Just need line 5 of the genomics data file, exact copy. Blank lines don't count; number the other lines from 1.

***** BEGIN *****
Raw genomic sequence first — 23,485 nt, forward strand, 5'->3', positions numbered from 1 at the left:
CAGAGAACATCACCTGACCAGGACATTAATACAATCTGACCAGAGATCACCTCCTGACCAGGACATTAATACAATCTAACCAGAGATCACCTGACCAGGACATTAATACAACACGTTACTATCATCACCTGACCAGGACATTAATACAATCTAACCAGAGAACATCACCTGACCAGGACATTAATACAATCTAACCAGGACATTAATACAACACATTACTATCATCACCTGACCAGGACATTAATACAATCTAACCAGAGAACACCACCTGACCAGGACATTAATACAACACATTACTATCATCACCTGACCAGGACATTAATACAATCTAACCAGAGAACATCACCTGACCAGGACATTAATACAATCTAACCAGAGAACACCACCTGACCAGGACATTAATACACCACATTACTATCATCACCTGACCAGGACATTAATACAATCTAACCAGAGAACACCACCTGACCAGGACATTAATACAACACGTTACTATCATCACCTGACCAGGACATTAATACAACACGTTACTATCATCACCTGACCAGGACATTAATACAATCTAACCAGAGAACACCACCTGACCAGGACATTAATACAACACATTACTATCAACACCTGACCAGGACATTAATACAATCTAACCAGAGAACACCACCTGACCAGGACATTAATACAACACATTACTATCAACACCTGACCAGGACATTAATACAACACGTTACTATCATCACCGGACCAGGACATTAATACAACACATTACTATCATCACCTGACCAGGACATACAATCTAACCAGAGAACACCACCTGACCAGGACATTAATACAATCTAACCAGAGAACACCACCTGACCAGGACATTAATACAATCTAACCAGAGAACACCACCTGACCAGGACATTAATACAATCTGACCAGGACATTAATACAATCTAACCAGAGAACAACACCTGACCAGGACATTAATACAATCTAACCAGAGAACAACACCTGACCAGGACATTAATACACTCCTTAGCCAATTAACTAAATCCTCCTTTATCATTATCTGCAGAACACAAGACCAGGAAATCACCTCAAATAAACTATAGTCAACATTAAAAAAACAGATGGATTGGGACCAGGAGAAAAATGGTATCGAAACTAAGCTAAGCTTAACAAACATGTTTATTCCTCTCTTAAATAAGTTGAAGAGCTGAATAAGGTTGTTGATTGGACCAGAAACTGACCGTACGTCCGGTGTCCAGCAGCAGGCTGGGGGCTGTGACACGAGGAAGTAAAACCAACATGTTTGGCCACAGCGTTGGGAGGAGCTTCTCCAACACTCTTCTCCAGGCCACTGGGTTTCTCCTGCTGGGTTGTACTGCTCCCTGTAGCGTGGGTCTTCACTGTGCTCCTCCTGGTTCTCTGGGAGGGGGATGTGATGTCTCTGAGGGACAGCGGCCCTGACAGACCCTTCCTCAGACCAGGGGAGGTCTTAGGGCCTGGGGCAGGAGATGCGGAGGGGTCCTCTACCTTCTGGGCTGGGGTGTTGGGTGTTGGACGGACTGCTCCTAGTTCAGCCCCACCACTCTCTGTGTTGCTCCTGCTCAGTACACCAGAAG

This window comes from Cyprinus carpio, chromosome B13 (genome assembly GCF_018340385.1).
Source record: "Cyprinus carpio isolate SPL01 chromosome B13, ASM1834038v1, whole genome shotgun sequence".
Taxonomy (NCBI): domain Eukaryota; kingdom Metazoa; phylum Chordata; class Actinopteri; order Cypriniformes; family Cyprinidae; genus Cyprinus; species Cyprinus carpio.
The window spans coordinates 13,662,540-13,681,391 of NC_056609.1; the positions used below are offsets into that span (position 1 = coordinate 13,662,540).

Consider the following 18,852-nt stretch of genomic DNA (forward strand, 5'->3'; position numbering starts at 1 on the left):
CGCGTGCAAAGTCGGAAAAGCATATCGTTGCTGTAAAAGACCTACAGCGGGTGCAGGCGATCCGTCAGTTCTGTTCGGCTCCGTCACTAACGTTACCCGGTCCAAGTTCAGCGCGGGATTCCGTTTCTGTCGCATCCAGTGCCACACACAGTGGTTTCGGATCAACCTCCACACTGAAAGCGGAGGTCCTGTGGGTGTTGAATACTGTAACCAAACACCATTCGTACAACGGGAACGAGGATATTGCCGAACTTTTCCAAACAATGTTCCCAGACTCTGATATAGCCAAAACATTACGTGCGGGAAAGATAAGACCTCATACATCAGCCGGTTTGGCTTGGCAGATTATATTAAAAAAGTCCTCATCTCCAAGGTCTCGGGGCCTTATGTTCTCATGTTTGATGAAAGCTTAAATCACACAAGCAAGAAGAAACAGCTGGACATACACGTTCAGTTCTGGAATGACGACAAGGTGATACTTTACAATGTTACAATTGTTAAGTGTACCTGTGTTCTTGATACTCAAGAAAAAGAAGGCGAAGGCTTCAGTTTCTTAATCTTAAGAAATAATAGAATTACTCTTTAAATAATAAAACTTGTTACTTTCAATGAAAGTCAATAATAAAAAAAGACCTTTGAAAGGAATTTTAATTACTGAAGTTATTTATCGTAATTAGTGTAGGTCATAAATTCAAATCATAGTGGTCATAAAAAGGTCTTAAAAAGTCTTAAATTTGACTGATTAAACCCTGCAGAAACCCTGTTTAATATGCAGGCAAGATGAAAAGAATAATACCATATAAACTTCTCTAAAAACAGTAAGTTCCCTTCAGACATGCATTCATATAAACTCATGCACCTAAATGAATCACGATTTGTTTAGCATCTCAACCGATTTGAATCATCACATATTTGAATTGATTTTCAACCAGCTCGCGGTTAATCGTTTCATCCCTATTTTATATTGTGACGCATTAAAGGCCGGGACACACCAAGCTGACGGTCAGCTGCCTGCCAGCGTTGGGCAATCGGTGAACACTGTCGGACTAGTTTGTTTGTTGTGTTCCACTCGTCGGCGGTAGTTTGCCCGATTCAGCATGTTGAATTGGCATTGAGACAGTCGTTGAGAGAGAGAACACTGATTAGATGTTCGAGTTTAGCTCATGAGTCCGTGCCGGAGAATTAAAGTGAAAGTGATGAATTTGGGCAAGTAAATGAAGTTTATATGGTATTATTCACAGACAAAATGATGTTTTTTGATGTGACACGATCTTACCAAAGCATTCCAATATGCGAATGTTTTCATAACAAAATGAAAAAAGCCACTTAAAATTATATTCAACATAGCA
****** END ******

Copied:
Taxonomy (NCBI): domain Eukaryota; kingdom Metazoa; phylum Chordata; class Actinopteri; order Cypriniformes; family Cyprinidae; genus Cyprinus; species Cyprinus carpio.